This activity considers the arrangement of the leaf shapes on the painted “bush floor” paper.
Curriculum content descriptions
Western Australian Curriculum
Exploration of artworks from other cultures, such as styles and symbols of Indigenous Australian and Asian cultures.
Artistic processes and techniques to explore visual conventions when making artworks: shape, colour, space and texture.
Australian Curriculum Version 8 Content Descriptions
Use materials, techniques and processes to explore visual conventions when making artworks (ACAVAM111).
“Bush floor” background painted A3 paper.
At least 20 cut out paper leaves.
Review composition. For this project, composition refers to the placement or arrangement of visual elements. Students are to arrange their cut out, painted paper leaves onto the painted bush floor paper in a harmonious, balanced composition.
Reflect on the different compositions of bush medicine artworks by Utopian artists such as Yam Leaf by Dulcie Long Pwerle, Bush Medicine by Rosemary Petyarre and Bush Medicine Leaves by Abie Loy Kemarre.
Describe the different compositional arrangements.
Demonstrate how to “play” with different ideas of composition by arranging leaves onto the bush floor painting, e.g., linear, directional, spiral, etc.
Discuss the project requirement of a finished artwork, which is harmonious, balanced and resolved. Revise composition in terms of harmony and balance.
Model critical thinking when arranging the composition of the artwork.
Talk about an artwork being like an old-fashioned scale or a see-saw; if all the artworks are on one side, it gets a bit “heavy” and lopsided. Demonstrate this by physically moving the leaves to an “unbalanced” arrangement, experiment with a variety of arrangements and share your thinking.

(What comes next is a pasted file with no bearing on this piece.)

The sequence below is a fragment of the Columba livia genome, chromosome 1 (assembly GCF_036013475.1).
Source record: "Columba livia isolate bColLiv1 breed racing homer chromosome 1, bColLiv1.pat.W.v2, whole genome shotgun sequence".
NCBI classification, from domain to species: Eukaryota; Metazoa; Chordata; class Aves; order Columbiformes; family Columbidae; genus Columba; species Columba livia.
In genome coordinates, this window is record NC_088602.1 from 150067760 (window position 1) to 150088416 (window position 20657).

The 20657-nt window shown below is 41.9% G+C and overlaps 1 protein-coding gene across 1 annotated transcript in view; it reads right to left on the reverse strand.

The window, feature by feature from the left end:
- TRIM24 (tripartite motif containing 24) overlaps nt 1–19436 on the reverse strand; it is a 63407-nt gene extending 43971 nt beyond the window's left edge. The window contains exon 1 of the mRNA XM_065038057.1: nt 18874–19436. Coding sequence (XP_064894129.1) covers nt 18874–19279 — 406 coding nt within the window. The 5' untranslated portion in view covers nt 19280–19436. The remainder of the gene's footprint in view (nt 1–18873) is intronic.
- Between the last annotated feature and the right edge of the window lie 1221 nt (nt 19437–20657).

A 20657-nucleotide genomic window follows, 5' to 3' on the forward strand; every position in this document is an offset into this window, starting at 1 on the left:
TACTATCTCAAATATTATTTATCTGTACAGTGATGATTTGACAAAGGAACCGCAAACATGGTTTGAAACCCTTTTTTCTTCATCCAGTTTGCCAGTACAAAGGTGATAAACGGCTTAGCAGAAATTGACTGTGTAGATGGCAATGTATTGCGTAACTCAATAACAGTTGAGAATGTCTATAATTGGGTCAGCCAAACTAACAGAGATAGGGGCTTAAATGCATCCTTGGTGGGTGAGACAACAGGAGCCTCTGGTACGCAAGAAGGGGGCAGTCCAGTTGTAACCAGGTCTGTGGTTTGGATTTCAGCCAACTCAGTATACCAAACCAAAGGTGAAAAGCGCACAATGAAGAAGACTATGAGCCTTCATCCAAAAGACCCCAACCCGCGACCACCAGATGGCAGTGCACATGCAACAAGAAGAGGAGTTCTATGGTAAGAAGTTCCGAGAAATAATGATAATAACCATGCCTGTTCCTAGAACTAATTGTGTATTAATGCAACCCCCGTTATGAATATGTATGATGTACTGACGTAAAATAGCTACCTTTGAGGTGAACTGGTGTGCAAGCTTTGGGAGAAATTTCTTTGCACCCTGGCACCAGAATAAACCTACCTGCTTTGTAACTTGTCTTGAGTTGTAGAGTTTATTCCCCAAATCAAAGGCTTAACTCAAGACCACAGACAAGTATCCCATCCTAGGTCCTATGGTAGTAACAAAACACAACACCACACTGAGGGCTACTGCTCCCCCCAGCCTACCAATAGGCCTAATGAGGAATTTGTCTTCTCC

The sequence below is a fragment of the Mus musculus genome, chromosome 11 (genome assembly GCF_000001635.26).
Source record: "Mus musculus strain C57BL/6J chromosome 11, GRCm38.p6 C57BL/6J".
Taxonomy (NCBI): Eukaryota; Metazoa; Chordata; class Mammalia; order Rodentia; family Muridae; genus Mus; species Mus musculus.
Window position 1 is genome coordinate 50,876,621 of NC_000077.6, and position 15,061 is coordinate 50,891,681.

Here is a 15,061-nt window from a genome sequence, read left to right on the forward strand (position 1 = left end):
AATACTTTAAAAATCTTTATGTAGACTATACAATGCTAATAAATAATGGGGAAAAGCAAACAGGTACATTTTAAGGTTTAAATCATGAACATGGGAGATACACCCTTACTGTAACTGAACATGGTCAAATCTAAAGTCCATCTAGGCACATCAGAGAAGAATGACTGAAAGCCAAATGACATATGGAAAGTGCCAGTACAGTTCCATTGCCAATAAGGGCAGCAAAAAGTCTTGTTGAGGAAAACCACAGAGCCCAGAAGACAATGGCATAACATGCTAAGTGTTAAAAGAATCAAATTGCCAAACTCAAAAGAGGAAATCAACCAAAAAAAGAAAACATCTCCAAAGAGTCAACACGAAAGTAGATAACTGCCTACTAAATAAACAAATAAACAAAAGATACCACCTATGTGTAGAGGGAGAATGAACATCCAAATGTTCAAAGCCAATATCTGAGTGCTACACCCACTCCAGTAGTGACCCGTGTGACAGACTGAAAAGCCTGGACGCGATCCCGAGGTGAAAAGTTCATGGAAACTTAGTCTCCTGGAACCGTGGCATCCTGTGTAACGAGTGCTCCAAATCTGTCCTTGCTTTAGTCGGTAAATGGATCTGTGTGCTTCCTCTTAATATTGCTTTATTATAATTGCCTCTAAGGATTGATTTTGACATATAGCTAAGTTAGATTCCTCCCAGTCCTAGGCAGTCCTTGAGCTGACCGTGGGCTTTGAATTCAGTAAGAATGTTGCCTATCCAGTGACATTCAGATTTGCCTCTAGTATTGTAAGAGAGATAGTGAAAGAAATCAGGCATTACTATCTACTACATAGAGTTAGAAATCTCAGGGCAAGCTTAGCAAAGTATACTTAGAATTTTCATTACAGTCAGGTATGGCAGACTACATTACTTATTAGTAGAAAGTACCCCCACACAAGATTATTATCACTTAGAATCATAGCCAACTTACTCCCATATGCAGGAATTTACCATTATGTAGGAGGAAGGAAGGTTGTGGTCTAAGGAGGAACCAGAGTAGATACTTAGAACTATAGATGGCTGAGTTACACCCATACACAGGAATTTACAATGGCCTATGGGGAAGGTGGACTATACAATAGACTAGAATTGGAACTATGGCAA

When arranging artworks, consider leaving a margin around the outside of the artwork. Some students, at this stage of development, may glue the artwork right on the edge. They may still choose to do this but at least suggest leaving a margin, and encourage a conversation about the decisions behind this artistic decision.
Also, it is important that students also leave a space around and between their leaves so they might paint dots around the leaves in a later activity.
Clarify to students that once they have finalised their composition they need to check with the teacher before they glue. This enables further compositional dialogue, etc.
Students to start the composition process by experimenting with different arrangements. Encourage students to ask other students and/or the teacher, “Is this composition balanced? ”
Once the arrangement has been finalised, students can Blu Tack their leaves onto the painted bush floor page.
The use of temporary adhesive such as Blu Tack allows for students working at different rates. For this documented project, some students started glueing during this lesson. The Blu Tack allows for efficiency so the process can be continued at a later date.
For this documented project, Year 3 students required one 50-minute lesson.
© This lesson plan has been created by Ana Nail and Japingka Gallery. Educational study use encouraged.